Portals

Discussion in 'Black And White' started by KenS, Sep 13, 2016.

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  1. KenS

    KenS Active Member

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    Bigwindow3 .jpg


    This is one of the images from my 'Portal' series as non-silver prints that I presented in my final senior studio course for my part-time BFA (finished in 2013.. at the ripe old age of 73). Some nearby wooden 100+ year-old farm buildings that became my subjects of interest while still in use.... but not quite near the end of their lifespan. Their well weathered exteriors, having lost their paint (if they ever had any)... have become somewhat deteriorated.. but many of these buildings still contain the old discarded and unused objects that never made it to the dump when no longer of use. I photographed the doors and windows that allow 'physical' access... and natural light. Films used were FP4 and Tmax100 processed in Pyrocat-HD in BTZS tubes. Camera was Linhof monorail with 240mm Rodenstock Sironar.
     
    Last edited: Feb 23, 2017
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  2. martin henson

    martin henson Administrator Staff Member

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    Looks very nice Ken even at this small size, I like the graphical lines and textures

    Regards
    Martin
     
  3. Keith Haithwaite

    Keith Haithwaite Active Member

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    It's looks nice Ken, any chance of a larger image?
     
  4. KenS

    KenS Active Member

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    I could pull up the 'original' scan but it IS pretty large. I could forward to your e-mail the TIFF file (1+ Gb) that I had to downsize in order to meet the requirements for posting... :cool:.

    I'm really VERY new to digitizing negatives. Its my first 'go' at digitizing negs ... since I just got my Epson scanner up and running a couple of days ago, so you can understand that I'm REALLY lacking any digital expertise... but... I wanted to see 'what it would 'do'....but I guess I could resize and forward to you 'off forum'.

    [It is a good job I didn't do it on my 8x10 'woodie' with the 480 Apo-Ronar... :cool:]

    Ken
     
  5. KenS

    KenS Active Member

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    OldDoorKknobBW.jpg

    This is another image from within my "Portals" series. I became somewhat intrigued after making photographs of the windows and the door and decided that a close-up of the doorknob and the obvious texture on the 100+ year-old weathered wood on the south side of the 100+ year-old bunkhouse was well worth the extra sheet of FP4 with my old Linhof monorail and 240mm Sironar. Developed in Pyrocat-HD in BTZS tubes... since my 'primary' decision was for a contact size VDB print.

    Ken
     
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  6. Keith Haithwaite

    Keith Haithwaite Active Member

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    Love the texture in the wood and the composition as a whole attracts me.
     
  7. KenS

    KenS Active Member

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    Thank you Keith.
    I 'almost' always carry a Kodak grey card with me when 'out' in the field. It has a rectangle cut out of the center in the 4x5/8x10 ratio that I use for 'framing'... or... 'seeing the crop' of what might think might make a good photograph. I have a 'string' with knots that allowed me to 'see the framing (from the same 'position') with my 75mm, 150mm and 240mm lenses with the 'knot' against my chin... thus allowing me the ability to move back and forth or side to side to find the 'right spot' from where I might best set up the camera. It saves a LOT of time and effort since my somewhat heavy wooden tripod supporting my either of my large format cameras is usually a real PITA to move small distances... but made so much 'easier' when I drop-place my hat over the spot where the card was held... then go and get the camera and set the lens as close to 'above the 'spot' as possible. It 'IS' easier using the monorail.... rather than the 'drop-bed' of the B&J... to be within but a few inches of the 'final' cropping distance with the chosen F/L lens. More 'accurate' than the casual 'two hands held out with thumbs extended for a framing area that 'some' (thanks to cinema) seem to believe is the way of the "professionals".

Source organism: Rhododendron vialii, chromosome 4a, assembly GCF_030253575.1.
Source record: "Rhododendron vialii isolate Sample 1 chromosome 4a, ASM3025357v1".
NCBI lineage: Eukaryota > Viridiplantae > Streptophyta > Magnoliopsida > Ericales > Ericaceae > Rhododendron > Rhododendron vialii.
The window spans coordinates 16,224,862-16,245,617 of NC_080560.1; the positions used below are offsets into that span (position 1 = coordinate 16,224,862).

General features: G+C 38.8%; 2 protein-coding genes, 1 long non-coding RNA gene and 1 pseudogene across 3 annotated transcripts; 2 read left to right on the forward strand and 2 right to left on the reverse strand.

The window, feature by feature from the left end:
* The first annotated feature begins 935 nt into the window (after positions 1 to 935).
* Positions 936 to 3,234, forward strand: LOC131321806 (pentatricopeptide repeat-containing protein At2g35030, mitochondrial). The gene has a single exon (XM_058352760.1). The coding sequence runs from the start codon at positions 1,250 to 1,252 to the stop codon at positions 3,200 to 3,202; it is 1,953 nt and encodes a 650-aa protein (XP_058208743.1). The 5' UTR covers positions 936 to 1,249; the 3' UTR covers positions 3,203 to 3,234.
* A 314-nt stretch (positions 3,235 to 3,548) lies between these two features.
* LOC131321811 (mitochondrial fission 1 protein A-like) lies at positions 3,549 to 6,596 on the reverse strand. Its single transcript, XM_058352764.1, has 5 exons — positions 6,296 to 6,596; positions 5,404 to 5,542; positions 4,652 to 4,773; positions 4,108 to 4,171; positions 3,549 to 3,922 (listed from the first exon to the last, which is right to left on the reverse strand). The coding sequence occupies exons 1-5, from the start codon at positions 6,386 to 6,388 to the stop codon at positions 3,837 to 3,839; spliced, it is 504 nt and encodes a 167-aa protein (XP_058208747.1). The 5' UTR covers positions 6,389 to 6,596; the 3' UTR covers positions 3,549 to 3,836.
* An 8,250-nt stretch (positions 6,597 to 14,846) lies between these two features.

Ken
     
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  8. Keith Haithwaite

    Keith Haithwaite Active Member

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    Ken, I started out with a viewing frame made out of baling wire all those years ago, now I have one made out of a wire coat hanger with a cheap piece of cloth metric tape measure fixed to it - see, I've gone high tec :). Worth its weight in gold and as you say, it saves an awful lot of to'ing and fro'ing with the camera and tripod and it makes it a doddle choose the right lens, in my case it's a choice of 90, 150 or 210mm.
     
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  9. KenS

    KenS Active Member

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    Keith,

    When the needs must... the Devil drives ... or so the 'They' used to say... :cool:

    I have however, just got to find me a bowler hat... [(preferably one that has seen only 'light use').. no pun intended] and line the inside with some black velvet for use as a manual 'shutter' for my 480mm Rodenstock Apo-Ronar... which is currently mounted into a 'thin' plywood lens-board for use on my well-experienced Burke and James 8x10. That was the way I started making exposures on my mentor's 8x10 back in Glasgow in the early '50's There's no way I want to 'have' to spend so much of my meager 'retirement pennies' on a shutter and have it mounted into a Linhof lens-board... but I may just 'have to'. I have the somewhat 'rare' extension rail that provides me with around 650mm between the film plane and the lens-board when the extension rail is screwed on. I might even be forced into leaving my Tilley hat at home and wear the bowler when I take the camera out.

    However.... 'She Who Must Be Obeyed' has indicated that she will "NOT accompany me 'into the field'... " Since she'd be more than embarrassed to be seen in the company of an old , long-and grey- haired bearded guy wearing a black bowler hat. (How do you spell 'freedom') :cool: